Sunday, November 25, 2007

I wished I'd have blogged my feelings about American health care before I watched Michael Moore's Sicko. That way I would remembered all the reasons I've believed America's health care system, though flawed, worked best. Afterall, I have good medical coverage. As much as I hate to admit it, this movie changed my views somewhat.

Some of Michael Moore's belittling style bugs me, and I certainly do not buy into his political agenda. I found the 20 minutes I watched of his Fahrenheit 911 to be much too long. However, Sicko brought home to me price we pay against humanity in our own country.

Why would Canadians need to purchase medical insurance before entering the U.S.?
Why would Americans need to fake Canadian residence to get medical care?

How could insurance company employees who deny life saving procedures sleep at night?

How is it that we provide better health care for terrorist inmates imprisoned at Guantanamo Bay than 911 heroes?
Why would Cuba medically treat those same 911 heroes for free?
How can a $120 medicine be dispensed for 5 cents in Cuba?

What happens to an American homeless person when she has nowhere to go to recover from wounds or illness?

How can American mothers with full health coverage lose children due to refusal to treat because the family rushed to the "wrong" hospital in their city?

A few thoughts I had during the movie
A hospital is not a family and cannot pretend to be one for homeless people. What should happen when someone has been treated and needs to be released into some one's care? Hospitals dumping them out on the street is not right, but what is?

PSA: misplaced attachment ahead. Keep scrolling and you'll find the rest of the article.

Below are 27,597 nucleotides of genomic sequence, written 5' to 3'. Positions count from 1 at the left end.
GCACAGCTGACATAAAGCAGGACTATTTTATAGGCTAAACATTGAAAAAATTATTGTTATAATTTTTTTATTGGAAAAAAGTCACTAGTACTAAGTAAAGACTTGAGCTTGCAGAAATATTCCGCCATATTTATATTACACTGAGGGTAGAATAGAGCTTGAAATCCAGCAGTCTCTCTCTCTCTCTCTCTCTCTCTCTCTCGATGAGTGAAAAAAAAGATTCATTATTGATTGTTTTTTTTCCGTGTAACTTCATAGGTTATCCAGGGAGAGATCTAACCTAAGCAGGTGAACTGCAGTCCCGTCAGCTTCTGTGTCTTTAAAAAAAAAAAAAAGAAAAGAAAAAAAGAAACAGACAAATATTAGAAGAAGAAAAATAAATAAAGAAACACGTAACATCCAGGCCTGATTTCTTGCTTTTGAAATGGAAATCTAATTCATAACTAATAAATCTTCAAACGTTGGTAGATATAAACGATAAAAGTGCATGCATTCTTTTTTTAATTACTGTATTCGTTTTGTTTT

Michael did not bring up the care for the elderly or homeless in Europe. Does one need an address to be treated? He didn't show examples of working class Europeans struggling. Why are the English so infamous for bad teeth if dental is free?

Michael failed to mention Cuba's human rights violations- which may be an unwelcome trade off for free medical.

Some things the movie did not explore enough which I'd like to know more about
Doesn't most cutting edge medical technology come from the U.S.? And don't countries with socialized medicine benefit greatly from our costly technology? Wouldn't socialized medicine in the U.S. gut new advances gained by a capitalistic approach to medicine? Seriously.

Any responses to these question from you? Comments welcome.


unquenchableworshipper said...

Ok. This will be shorter than I would the home skulin 2 due.
The reason Cuba provided that excellent care is because Mr Moore was providing them an opportunity to embarass the U.S. government. I am certain that if those same people arrived on Cuba's shores in a raft, they would not have been treated as well.
I also have to wonder how many of the people in the movie had a chance to buy insurance BEFORE they had a catastrophic illness, but chose not to. Which leads me to my main thought.
Where is the CHURCH in this issue? It is not the government's calling provide for the widow and the orphan, it is the church's.
Not that the church should run the health care system, but should be there to catch those who truly are in need.
I know that didn't seem short.. gotta go get some cereal for the Pooh Bear.


truevyne said...

Yep, I understood that about Cuba, but none-the-less, they still treated the 911 heroes.
I bet many people didn't plan to lose their insurance, because they got sick. They probably believed, like you or I, that they'd work till retirement, but could not due to illness. Could be they didn't buy insurance when they could have, but it doesn't mean they should not be treated for things caused by their civil duty.
Like your thoughts as usual. And I hope you get to watch the movie.

Finn said...

I work in the British NHS as a staff nurse, so I can answer several of your questions regarding our health care.